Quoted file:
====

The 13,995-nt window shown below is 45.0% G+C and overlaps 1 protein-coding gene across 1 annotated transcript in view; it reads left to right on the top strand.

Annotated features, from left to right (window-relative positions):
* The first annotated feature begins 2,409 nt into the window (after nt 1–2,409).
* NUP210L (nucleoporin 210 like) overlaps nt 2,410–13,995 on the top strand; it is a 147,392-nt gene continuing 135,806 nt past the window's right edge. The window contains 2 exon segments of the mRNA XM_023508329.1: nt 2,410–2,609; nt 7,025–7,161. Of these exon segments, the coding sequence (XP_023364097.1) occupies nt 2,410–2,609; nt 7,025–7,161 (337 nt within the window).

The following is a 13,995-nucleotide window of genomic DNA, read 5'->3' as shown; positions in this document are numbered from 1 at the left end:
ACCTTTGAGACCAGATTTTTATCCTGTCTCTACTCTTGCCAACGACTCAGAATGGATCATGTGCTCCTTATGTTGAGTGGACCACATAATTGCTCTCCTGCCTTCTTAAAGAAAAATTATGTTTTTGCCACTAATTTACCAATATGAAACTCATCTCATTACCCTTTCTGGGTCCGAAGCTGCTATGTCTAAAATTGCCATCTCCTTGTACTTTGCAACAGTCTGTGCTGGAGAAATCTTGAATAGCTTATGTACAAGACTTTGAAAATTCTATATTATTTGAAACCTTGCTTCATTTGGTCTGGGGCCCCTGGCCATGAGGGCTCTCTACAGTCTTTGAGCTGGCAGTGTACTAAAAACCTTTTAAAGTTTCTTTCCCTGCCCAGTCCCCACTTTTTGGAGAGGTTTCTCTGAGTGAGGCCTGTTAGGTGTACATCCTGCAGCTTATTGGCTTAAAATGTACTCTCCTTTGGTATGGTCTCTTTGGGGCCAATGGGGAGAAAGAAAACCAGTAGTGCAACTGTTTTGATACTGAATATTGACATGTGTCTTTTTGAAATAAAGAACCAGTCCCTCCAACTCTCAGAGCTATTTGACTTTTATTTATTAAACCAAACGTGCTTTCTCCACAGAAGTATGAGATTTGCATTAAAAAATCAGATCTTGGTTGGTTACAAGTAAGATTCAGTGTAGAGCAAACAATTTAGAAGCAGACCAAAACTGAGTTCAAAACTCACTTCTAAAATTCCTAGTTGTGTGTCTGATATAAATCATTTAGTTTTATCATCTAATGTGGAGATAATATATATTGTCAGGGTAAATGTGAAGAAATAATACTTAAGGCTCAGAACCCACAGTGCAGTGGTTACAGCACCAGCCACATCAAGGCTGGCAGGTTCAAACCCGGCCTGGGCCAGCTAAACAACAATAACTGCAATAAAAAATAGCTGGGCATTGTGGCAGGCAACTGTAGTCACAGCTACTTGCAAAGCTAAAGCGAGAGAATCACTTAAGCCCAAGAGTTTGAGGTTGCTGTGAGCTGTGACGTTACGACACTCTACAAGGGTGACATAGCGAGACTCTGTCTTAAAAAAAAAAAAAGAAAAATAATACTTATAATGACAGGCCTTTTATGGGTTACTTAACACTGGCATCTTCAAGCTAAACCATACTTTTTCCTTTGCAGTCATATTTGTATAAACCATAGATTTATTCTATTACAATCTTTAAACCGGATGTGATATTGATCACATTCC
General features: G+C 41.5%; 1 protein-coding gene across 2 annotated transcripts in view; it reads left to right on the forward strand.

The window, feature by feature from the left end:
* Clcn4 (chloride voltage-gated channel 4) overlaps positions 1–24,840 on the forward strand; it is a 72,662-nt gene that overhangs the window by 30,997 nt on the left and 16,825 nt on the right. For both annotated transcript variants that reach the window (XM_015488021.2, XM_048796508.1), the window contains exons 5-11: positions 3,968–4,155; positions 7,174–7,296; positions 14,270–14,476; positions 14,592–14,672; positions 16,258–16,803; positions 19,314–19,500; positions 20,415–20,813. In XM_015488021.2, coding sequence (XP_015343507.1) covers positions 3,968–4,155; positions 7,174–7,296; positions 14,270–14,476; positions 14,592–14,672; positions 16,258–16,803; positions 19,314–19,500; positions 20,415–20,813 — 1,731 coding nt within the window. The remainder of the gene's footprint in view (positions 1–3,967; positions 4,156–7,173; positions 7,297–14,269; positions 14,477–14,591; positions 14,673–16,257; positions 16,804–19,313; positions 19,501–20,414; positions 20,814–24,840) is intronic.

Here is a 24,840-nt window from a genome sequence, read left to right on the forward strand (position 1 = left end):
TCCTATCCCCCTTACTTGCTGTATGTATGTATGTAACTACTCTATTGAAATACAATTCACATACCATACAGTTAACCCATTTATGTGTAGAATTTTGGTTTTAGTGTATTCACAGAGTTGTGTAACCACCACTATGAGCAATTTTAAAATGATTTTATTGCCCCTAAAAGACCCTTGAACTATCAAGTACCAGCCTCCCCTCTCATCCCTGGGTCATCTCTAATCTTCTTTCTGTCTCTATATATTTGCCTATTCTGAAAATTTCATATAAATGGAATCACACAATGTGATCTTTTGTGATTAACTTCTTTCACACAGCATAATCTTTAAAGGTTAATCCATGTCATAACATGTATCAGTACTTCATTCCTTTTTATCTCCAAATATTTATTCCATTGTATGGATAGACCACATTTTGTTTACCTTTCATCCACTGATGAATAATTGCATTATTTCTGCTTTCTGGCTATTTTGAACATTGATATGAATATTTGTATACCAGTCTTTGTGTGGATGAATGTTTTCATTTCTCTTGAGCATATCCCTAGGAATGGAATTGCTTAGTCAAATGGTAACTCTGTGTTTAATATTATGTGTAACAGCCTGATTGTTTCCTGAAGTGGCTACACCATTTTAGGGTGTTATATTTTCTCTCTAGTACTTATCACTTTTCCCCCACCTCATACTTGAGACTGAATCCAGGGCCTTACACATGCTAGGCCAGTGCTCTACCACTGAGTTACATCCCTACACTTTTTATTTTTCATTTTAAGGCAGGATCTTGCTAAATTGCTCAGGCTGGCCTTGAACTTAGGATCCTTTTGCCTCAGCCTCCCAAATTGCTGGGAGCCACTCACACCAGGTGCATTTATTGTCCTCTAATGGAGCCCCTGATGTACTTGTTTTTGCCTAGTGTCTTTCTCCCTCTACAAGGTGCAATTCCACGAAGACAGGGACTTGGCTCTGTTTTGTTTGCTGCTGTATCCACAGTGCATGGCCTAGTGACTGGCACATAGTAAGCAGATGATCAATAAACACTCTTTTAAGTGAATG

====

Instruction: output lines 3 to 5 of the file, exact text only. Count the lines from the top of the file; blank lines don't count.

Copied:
* The first annotated feature begins 2,409 nt into the window (after nt 1–2,409).
* NUP210L (nucleoporin 210 like) overlaps nt 2,410–13,995 on the top strand; it is a 147,392-nt gene continuing 135,806 nt past the window's right edge. The window contains 2 exon segments of the mRNA XM_023508329.1: nt 2,410–2,609; nt 7,025–7,161. Of these exon segments, the coding sequence (XP_023364097.1) occupies nt 2,410–2,609; nt 7,025–7,161 (337 nt within the window).

The following is a 13,995-nucleotide window of genomic DNA, read 5'->3' as shown; positions in this document are numbered from 1 at the left end: